Is Hyperthreading Worth It? (Pros, Cons)
Hyperthreading improves CPU’s performance and speed but is hyperthreading worth it? Learn about hyperthreading here and its pros and cons.
Building a computer requires the handling of many delicate devices. Unfortunately, it’s rather common for people to accidentally mishandle their CPU and cause damage in the form of bent pins.
CPU socket pins are extremely fragile and prone to being bent. As long as your CPU pins aren’t completely broken off, there’s hope they can be repaired. I’ll show you exactly how to fix bent CPU socket pins. In addition, there are several different options when it comes to realigning your pins.
The all-important pins on a CPU provide the connection needed to link the CPU with a motherboard. Bent pins will sever this connection and render your CPU defective.
In this in-depth guide, I’ll discuss:
Let’s get started.
There are roughly 1,000 or more tiny little pins on each CPU socket. Most CPU pins are made from gold-plated copper, which are very soft metals. For this reason, a single drop of your CPU or inserting the CPU into the socket incorrectly can easily bend the pins.
Furthermore, if you bought a used CPU, the sender may have packaged it incorrectly causing bent pins.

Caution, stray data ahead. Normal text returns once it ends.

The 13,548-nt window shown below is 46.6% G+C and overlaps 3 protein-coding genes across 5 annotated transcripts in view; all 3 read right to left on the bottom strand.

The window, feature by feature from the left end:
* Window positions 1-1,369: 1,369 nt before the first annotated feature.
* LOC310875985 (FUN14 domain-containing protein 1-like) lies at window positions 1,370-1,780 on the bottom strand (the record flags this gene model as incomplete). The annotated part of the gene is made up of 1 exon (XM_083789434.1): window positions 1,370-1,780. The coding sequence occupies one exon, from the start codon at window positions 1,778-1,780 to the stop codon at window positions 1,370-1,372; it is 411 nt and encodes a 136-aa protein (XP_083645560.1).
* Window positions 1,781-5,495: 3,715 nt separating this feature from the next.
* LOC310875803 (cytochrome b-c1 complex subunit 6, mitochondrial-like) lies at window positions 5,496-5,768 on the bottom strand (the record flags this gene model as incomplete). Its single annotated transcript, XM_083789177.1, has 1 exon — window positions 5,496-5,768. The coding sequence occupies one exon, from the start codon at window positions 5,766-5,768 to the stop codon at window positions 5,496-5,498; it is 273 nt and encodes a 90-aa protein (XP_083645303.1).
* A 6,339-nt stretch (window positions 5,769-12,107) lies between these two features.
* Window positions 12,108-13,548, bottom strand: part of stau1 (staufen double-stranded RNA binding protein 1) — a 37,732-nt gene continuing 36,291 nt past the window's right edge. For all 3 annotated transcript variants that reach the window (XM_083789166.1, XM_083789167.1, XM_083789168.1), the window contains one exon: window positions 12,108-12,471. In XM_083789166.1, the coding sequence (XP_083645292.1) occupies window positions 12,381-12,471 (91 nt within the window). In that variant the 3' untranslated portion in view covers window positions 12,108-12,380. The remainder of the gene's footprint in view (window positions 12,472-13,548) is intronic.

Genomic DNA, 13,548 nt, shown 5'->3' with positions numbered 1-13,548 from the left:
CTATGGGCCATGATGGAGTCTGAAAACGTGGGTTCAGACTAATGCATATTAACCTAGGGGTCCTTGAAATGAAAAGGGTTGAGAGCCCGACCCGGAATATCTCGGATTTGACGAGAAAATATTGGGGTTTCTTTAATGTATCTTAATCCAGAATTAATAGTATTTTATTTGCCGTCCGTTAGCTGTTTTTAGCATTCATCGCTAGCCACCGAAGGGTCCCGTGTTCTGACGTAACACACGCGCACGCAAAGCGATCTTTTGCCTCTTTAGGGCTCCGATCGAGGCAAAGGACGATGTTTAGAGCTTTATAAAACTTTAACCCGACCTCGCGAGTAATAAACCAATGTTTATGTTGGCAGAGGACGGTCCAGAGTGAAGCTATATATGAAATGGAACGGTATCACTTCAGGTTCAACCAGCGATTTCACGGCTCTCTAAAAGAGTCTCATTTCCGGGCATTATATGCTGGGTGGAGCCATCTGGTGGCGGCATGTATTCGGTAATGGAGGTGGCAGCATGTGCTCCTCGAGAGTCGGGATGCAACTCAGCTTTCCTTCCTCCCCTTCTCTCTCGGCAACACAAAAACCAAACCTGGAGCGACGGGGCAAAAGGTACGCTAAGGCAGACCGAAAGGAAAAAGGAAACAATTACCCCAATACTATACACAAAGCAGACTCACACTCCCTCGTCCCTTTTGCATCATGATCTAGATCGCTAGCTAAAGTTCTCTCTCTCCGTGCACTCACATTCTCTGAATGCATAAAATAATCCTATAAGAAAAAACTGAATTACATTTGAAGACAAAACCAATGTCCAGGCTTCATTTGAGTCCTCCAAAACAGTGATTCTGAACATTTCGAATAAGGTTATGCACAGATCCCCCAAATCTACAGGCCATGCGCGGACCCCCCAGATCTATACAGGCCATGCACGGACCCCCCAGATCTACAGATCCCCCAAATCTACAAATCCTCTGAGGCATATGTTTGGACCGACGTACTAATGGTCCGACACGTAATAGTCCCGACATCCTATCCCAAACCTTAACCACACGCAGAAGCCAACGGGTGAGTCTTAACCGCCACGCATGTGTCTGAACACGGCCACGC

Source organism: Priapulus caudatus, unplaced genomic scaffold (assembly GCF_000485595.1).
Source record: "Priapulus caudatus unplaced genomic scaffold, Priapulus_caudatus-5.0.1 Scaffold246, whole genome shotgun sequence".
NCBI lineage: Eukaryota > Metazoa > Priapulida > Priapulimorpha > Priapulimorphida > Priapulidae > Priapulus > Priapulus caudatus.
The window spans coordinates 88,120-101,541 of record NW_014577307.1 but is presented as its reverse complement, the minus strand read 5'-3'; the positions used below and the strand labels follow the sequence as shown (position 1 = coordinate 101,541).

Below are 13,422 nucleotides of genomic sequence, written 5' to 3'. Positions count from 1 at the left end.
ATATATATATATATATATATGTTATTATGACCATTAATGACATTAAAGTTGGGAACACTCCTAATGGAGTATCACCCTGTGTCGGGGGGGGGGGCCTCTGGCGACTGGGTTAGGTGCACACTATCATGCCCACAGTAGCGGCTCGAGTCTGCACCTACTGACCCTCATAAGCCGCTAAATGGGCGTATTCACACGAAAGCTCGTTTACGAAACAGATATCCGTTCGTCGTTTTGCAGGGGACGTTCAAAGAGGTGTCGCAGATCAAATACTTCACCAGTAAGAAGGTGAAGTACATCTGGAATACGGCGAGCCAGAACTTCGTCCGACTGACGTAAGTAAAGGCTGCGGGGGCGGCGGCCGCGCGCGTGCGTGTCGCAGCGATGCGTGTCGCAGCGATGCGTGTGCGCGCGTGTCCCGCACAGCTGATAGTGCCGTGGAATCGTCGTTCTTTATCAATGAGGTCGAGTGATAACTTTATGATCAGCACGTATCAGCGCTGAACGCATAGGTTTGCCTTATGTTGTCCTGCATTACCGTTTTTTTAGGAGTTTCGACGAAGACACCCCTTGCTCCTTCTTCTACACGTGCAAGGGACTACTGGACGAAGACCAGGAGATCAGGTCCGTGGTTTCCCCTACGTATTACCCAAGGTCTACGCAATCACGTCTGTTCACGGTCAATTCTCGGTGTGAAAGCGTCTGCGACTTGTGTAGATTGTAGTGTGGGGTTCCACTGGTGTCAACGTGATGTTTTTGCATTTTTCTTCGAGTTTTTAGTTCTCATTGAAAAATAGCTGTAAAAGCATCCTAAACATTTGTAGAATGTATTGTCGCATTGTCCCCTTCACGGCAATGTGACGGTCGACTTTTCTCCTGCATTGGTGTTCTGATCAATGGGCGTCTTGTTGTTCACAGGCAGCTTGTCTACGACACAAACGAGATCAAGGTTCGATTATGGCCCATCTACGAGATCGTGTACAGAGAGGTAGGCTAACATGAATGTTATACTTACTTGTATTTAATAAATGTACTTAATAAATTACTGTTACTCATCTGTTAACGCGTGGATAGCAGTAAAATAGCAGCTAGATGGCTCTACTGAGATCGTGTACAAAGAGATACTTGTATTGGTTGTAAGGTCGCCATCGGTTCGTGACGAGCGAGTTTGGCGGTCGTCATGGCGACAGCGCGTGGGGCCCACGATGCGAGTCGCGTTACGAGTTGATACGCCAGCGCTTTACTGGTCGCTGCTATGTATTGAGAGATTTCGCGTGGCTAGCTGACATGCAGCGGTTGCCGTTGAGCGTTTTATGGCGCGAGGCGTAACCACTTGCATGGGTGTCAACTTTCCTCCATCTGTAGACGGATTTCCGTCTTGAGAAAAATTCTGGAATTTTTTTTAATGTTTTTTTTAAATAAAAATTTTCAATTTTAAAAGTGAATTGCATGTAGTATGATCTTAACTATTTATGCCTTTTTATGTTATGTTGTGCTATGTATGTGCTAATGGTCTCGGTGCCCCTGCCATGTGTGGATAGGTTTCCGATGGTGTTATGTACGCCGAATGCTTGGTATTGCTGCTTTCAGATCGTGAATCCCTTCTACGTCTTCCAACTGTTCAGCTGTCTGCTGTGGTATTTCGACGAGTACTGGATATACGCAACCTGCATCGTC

When it comes to the symptoms of bent CPU pins, they can manifest themselves in any number of ways. Your computer failing to turn on altogether or being unable to detect memory inserted into certain slots are a few common issues.
The reason for this is that every CPU pin has a slightly different function.
That’s why the symptoms of a bent CPU pin can be as obvious as the system not turning on, or as subtle as slightly less stability when your PC is heavily overclocked. Learn how to check if your CPU is overclocked here.
Either way, the bent CPU socket pin can and needs to be fixed.
The answer is most likely not.
Physical damage usually isn’t covered by any manufacturer and they typically consider socket damage as physical damage.
Furthermore, it’s common for manufacturers to charge hundreds of dollars to fix bent and damaged CPU socket pins.
It’d be better to buy an entirely new CPU than trying to get it fixed. However, you can call or write to the manufacturer and check your warranty before.
Nevertheless, it’s very possible and simple to fix your bent pins right at home.
Now, I’ll go over the easiest ways you can repair your bent CPU pins.
Regardless of which technique you choose, I recommend using:
Furthermore, you should always hold a CPU at the sides or edges when maneuvering it. Check this guide on how you can safely remove a CPU from a motherboard.
Touching the top of the CPU (flat grey heat spreader) transmits finger oils which could potentially lower the efficiency of the thermal paste.
Touching the bottom of the CPU (contacts) transmits finger oils which can interrupt the connection between the pins and socket.
The mechanical pencil method is ideal if you have a few individual pins that are bent out of place, but not too severely.
Find a mechanical pencil, take out all the lead, and see if the opening fits snugly around a CPU socket pin.
If the mechanical pencil fits, place the tip of the mechanical pencil over the bent CPU pin and gently shift the pin back into the correct position. Make sure the pin is aligned properly with the other pins on the socket.